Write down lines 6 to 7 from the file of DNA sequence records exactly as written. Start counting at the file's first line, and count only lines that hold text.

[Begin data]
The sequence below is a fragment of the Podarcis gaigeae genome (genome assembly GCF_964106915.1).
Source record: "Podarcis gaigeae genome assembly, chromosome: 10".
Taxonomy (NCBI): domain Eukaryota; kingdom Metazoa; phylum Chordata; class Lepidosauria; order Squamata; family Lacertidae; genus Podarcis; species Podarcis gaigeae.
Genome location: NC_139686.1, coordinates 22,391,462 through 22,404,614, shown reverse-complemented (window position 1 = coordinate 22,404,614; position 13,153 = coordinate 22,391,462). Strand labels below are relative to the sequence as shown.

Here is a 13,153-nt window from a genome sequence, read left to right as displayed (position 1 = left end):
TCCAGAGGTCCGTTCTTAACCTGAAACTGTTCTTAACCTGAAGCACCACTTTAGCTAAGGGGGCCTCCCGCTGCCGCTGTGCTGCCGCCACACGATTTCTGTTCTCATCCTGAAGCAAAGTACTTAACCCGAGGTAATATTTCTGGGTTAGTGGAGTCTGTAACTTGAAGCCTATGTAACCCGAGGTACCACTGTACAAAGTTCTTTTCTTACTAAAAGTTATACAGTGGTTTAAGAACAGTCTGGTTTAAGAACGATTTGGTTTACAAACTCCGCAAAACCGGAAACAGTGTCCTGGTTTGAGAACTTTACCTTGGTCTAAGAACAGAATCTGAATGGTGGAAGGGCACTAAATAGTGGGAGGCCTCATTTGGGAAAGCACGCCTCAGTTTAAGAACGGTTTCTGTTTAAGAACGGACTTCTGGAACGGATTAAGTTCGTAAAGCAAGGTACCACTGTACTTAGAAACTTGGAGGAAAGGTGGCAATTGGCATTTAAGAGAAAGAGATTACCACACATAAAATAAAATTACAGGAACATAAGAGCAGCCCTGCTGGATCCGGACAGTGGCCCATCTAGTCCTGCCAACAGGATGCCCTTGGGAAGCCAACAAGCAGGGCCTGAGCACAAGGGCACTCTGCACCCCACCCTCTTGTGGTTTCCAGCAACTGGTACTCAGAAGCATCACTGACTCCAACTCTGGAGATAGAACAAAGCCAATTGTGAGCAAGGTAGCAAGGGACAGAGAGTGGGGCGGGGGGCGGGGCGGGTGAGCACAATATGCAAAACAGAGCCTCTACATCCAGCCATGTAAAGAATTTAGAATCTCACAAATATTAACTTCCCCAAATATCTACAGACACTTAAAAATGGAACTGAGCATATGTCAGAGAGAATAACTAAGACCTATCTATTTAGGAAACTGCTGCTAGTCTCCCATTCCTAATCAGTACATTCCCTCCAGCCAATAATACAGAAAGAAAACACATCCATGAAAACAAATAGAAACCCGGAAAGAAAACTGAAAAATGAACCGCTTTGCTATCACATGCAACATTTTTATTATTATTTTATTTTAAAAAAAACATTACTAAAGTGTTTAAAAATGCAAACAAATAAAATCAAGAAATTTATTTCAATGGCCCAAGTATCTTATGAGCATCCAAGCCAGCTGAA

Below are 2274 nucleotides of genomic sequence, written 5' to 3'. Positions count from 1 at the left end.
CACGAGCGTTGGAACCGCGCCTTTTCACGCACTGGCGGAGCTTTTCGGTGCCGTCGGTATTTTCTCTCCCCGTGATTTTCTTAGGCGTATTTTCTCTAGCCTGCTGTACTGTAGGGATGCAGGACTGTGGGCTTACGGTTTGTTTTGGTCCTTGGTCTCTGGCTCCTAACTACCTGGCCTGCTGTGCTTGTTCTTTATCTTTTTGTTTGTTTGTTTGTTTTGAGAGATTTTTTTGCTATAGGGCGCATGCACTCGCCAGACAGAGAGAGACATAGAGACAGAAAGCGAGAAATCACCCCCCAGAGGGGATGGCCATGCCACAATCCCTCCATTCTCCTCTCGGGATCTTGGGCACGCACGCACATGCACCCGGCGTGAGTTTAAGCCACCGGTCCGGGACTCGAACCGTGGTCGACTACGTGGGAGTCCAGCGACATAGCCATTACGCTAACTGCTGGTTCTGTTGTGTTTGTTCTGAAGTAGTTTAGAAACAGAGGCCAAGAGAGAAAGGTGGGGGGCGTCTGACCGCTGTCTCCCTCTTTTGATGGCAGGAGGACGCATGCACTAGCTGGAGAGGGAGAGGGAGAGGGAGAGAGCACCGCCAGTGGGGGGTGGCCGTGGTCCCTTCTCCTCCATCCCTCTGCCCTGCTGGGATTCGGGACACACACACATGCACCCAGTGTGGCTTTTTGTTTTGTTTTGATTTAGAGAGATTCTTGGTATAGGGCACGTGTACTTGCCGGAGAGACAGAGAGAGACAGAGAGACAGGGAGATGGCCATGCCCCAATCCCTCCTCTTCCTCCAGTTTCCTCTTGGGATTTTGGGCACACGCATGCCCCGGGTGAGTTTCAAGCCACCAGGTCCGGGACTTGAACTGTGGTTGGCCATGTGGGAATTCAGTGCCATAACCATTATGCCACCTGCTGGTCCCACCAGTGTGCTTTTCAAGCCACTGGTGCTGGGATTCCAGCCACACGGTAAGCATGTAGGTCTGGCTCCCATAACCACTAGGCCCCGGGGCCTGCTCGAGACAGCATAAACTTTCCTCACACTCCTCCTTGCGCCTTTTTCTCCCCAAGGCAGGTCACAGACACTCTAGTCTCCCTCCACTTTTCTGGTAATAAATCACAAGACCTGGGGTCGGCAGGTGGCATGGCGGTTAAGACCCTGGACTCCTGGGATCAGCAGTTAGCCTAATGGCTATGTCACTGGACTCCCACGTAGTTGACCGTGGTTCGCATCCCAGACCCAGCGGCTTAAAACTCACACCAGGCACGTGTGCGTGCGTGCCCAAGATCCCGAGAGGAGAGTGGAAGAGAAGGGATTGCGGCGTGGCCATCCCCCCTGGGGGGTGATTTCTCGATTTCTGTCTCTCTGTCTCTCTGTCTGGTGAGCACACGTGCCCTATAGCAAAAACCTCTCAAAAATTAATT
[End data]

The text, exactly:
TCCAGAGGTCCGTTCTTAACCTGAAACTGTTCTTAACCTGAAGCACCACTTTAGCTAAGGGGGCCTCCCGCTGCCGCTGTGCTGCCGCCACACGATTTCTGTTCTCATCCTGAAGCAAAGTACTTAACCCGAGGTAATATTTCTGGGTTAGTGGAGTCTGTAACTTGAAGCCTATGTAACCCGAGGTACCACTGTACAAAGTTCTTTTCTTACTAAAAGTTATACAGTGGTTTAAGAACAGTCTGGTTTAAGAACGATTTGGTTTACAAACTCCGCAAAACCGGAAACAGTGTCCTGGTTTGAGAACTTTACCTTGGTCTAAGAACAGAATCTGAATGGTGGAAGGGCACTAAATAGTGGGAGGCCTCATTTGGGAAAGCACGCCTCAGTTTAAGAACGGTTTCTGTTTAAGAACGGACTTCTGGAACGGATTAAGTTCGTAAAGCAAGGTACCACTGTACTTAGAAACTTGGAGGAAAGGTGGCAATTGGCATTTAAGAGAAAGAGATTACCACACATAAAATAAAATTACAGGAACATAAGAGCAGCCCTGCTGGATCCGGACAGTGGCCCATCTAGTCCTGCCAACAGGATGCCCTTGGGAAGCCAACAAGCAGGGCCTGAGCACAAGGGCACTCTGCACCCCACCCTCTTGTGGTTTCCAGCAACTGGTACTCAGAAGCATCACTGACTCCAACTCTGGAGATAGAACAAAGCCAATTGTGAGCAAGGTAGCAAGGGACAGAGAGTGGGGCGGGGGGCGGGGCGGGTGAGCACAATATGCAAAACAGAGCCTCTACATCCAGCCATGTAAAGAATTTAGAATCTCACAAATATTAACTTCCCCAAATATCTACAGACACTTAAAAATGGAACTGAGCATATGTCAGAGAGAATAACTAAGACCTATCTATTTAGGAAACTGCTGCTAGTCTCCCATTCCTAATCAGTACATTCCCTCCAGCCAATAATACAGAAAGAAAACACATCCATGAAAACAAATAGAAACCCGGAAAGAAAACTGAAAAATGAACCGCTTTGCTATCACATGCAACATTTTTATTATTATTTTATTTTAAAAAAAACATTACTAAAGTGTTTAAAAATGCAAACAAATAAAATCAAGAAATTTATTTCAATGGCCCAAGTATCTTATGAGCATCCAAGCCAGCTGAA

Below are 2274 nucleotides of genomic sequence, written 5' to 3'. Positions count from 1 at the left end.